April 17 I got my cells back in my body and the time of risk of infection really started. I lasted four days as an outpatient before developing a temp above 101 gaining me inpatient status April 20. I’m in the midst of an autologous stem cell transplant hoping to find a long-term remission from Non-Hodgkins Lymphoma.

The photo represents just today. Frankly, I don’t feel all that bad. The pic represents my hair finally starting to go. My giggly and wonderful nurse Amber helped me shave it off this morning. Something new to me is my face and neck are covered with a flacky Psoriasis  (my words, not docs) sort of problem  – bright red and scaly blotches and looks like disease. In reality it’s a reaction to one of the antibiotics I’m taking and also will fade.

So I keep writing about being honest and figured it was time to be honest. I look at that pic and see what I’ll probably look like at 84 – like some of those Facebook filters.

With that mess out of the  way we’re actually in pretty exciting point in the transplant. tomorrow is Day 10 part cell replant and that is when the count usually takes off. My cells – from a low of less than  20 – were up to over 600 today. Keep in mind normal is 4000-10000. We’re on the way,

A couple of good days and I could be released from the hospital to return to out outpatient status. That would be a very good thing  – hopefully, this weekend.

If I have to feel so awful, look awful, to get many more years of healthy life – it wasn’t much of a choice.

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Don’t freak out, I’ve covered that already

It’s 3 a.m. Thursday night and I’m lying in bed having had a fever running in the 101-plus range. I was admitted about 7:30 p.m. Thursday evening, following protocol that anything over 101 is dangerous.

But this is different. I’m uncontrollably shaking..  I’m talking the kind of shaking that you grab your arm with the other and you can’t hold it still. I’m ice cold ….. a few seconds into consciousness I buzz for my nurse and she is here in seconds. My temperature is 103. They start a drip with a stronger anti-biotic and bring a warmed blanket to put over me beneath the regular bed sheets. Maybe, maybe it freaked me out a bit. It was my first night in the hospital, I wake in a freezing shiver I can’t control, and they tell me my temp is 103. I get Tylenol too and manage to shiver my way off to sleep.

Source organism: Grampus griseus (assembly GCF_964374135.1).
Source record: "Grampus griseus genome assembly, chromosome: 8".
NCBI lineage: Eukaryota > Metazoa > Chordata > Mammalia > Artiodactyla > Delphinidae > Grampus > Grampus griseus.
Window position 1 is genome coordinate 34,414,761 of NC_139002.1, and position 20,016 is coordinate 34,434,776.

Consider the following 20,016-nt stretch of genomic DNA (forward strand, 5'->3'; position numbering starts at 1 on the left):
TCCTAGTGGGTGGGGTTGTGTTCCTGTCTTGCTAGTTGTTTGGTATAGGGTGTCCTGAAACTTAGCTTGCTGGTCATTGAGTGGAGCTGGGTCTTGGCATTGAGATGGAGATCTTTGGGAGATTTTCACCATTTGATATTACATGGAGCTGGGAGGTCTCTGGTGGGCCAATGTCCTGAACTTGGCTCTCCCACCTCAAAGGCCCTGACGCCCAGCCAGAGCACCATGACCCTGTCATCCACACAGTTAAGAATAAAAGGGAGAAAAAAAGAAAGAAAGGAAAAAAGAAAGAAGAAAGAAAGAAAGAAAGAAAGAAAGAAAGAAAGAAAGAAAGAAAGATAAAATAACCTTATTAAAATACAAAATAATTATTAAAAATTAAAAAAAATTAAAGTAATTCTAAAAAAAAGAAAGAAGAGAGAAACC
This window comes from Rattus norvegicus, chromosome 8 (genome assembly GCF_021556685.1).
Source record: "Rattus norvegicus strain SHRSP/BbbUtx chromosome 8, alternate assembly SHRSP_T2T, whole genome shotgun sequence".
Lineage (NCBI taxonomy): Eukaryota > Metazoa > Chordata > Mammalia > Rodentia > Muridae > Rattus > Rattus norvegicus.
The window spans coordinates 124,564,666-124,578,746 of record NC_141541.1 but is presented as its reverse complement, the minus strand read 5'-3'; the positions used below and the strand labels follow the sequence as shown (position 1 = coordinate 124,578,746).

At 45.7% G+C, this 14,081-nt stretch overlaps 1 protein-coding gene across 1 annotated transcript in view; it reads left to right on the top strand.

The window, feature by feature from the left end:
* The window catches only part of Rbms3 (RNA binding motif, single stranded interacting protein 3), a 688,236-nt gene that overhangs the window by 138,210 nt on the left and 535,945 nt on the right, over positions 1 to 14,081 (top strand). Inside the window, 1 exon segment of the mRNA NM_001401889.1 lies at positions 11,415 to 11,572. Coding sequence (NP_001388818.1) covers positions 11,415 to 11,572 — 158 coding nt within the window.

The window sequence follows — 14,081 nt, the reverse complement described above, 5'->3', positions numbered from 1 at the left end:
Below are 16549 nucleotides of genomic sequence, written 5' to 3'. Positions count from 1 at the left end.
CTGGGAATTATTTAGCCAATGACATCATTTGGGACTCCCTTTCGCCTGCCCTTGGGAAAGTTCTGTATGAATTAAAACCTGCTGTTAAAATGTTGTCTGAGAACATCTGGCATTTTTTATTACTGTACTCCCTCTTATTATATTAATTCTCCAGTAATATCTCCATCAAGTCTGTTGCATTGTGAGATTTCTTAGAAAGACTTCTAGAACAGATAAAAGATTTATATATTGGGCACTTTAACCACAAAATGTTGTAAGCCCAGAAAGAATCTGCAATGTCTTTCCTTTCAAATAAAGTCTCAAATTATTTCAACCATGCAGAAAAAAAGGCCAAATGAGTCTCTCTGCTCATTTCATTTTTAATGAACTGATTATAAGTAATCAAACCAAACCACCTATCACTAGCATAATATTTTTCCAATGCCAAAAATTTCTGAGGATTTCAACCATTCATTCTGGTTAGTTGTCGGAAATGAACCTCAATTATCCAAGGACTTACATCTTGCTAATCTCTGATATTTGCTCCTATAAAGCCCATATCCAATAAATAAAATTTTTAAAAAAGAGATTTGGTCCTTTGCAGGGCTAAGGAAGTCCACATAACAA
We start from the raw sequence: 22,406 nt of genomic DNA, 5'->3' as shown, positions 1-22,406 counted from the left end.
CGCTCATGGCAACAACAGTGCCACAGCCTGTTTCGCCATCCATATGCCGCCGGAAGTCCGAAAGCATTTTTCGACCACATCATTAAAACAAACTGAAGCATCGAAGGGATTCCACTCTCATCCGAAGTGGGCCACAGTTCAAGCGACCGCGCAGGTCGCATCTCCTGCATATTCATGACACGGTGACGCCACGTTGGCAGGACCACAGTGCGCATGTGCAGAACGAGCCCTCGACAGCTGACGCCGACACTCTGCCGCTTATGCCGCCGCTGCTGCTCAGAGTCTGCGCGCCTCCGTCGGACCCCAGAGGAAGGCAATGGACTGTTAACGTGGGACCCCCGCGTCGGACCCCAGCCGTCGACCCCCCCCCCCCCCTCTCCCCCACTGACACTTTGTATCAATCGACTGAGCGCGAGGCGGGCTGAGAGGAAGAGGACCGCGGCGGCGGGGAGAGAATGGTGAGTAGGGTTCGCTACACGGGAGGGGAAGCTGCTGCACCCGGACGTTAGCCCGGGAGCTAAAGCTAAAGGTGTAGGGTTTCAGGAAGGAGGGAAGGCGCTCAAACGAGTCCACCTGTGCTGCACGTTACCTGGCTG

I awake not too long after that incident and me, my sleepwear, and sheets are damp. I realize the antibiotic drip has helped break the fever. It’s four in the morning (Friday) at that point but I figure that’s perhaps hopefully the worst of it.

My vitals are strong today (Saturday). My blood count is still bottoming out with this morning’s tests. My platelets were down below safe levels. So I got first-ever blood transfusion of platelets today.

My doc is a comprehensive guy. We went over the infections and problems through Friday. Doc said I had a type of E-Coli infection – one found in almost all of us in our digestive track. Normally, your natural immunity keeps it in check. But, I have no immunity. We discussed some side- effect management. He then said that as far as stem cell transplant patient status goes I was doing great, “Better than to be expected.”

So it’s Saturday and I’m still on the downside …. but new cells could start popping up as quick as tomorrow or the next day. That means recovery is underway after hitting rock bottom from the rat poison that is chemo.